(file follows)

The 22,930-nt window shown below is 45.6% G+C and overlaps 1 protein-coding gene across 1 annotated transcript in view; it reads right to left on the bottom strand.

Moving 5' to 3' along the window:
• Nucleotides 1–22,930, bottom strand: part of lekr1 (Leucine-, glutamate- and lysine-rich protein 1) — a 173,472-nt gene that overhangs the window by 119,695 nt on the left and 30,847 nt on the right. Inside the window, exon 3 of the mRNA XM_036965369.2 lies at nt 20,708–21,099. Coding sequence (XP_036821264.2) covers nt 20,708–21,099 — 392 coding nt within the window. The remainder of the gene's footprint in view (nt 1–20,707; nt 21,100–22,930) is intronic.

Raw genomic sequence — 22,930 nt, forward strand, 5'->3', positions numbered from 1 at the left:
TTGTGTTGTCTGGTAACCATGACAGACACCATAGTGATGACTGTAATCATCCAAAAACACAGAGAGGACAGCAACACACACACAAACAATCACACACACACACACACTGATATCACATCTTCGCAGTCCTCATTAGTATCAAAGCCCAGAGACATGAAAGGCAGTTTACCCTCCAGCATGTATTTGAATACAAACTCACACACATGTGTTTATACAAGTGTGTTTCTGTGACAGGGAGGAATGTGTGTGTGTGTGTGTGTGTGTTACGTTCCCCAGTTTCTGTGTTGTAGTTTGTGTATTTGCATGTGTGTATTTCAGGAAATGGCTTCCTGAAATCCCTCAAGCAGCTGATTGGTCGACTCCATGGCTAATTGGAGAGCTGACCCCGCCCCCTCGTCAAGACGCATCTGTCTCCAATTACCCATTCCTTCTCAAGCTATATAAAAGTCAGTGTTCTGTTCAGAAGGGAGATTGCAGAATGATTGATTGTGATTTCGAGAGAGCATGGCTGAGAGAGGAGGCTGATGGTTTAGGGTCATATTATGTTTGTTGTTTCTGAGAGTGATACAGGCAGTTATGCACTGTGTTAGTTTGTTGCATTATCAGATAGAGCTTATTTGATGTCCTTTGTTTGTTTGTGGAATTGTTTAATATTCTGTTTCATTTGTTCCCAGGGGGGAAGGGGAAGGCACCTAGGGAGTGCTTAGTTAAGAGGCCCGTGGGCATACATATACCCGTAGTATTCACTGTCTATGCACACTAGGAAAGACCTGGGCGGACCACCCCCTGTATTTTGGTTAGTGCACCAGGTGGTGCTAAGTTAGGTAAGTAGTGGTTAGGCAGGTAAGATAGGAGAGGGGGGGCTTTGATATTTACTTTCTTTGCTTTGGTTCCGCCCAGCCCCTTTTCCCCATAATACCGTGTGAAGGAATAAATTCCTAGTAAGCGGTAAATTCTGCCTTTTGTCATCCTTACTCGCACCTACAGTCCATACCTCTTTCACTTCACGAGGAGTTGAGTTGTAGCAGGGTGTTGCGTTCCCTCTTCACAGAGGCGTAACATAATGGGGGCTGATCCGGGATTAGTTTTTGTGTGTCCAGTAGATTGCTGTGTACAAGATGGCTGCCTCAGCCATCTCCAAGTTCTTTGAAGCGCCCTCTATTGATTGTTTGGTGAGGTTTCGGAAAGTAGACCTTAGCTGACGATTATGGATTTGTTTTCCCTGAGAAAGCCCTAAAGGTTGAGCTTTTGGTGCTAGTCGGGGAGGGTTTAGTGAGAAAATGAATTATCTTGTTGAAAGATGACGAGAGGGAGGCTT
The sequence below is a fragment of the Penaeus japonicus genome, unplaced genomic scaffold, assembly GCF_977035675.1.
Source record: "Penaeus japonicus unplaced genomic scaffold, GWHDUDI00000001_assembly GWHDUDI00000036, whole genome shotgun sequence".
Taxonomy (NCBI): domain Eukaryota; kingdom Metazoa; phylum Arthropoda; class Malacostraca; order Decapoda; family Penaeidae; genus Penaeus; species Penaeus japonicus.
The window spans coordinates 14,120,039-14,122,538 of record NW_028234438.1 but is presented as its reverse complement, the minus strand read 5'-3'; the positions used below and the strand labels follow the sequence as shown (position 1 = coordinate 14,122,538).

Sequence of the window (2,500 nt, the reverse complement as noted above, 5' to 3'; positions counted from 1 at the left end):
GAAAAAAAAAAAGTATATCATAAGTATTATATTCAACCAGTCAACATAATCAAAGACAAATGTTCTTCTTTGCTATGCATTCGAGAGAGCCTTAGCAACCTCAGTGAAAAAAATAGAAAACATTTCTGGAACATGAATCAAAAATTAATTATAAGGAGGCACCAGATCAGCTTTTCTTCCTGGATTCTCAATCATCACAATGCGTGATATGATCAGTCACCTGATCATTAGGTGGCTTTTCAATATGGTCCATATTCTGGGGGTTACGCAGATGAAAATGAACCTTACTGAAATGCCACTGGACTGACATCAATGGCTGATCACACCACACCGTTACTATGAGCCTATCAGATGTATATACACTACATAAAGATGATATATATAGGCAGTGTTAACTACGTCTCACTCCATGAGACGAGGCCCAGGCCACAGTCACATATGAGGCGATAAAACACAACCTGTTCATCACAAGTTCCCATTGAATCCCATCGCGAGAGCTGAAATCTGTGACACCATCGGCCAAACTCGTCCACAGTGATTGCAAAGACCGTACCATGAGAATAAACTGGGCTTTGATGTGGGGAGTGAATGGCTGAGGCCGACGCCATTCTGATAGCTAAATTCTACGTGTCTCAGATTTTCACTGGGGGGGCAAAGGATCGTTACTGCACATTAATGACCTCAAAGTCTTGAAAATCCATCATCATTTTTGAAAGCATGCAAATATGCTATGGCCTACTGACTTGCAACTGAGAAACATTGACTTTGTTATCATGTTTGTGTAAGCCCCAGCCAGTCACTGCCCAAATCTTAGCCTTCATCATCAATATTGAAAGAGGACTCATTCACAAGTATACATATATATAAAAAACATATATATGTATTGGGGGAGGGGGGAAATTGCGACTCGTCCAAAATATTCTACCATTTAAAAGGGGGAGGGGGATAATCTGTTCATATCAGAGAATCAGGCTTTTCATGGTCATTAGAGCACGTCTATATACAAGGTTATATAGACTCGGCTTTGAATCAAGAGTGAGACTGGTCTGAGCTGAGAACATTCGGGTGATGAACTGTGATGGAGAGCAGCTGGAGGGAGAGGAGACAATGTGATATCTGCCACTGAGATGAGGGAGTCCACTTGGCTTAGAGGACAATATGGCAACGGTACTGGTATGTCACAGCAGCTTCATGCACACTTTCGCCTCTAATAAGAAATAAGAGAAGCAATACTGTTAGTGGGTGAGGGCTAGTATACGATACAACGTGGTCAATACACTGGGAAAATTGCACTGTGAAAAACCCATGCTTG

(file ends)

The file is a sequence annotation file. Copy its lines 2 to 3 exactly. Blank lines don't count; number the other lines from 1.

Moving 5' to 3' along the window:
• Nucleotides 1–22,930, bottom strand: part of lekr1 (Leucine-, glutamate- and lysine-rich protein 1) — a 173,472-nt gene that overhangs the window by 119,695 nt on the left and 30,847 nt on the right. Inside the window, exon 3 of the mRNA XM_036965369.2 lies at nt 20,708–21,099. Coding sequence (XP_036821264.2) covers nt 20,708–21,099 — 392 coding nt within the window. The remainder of the gene's footprint in view (nt 1–20,707; nt 21,100–22,930) is intronic.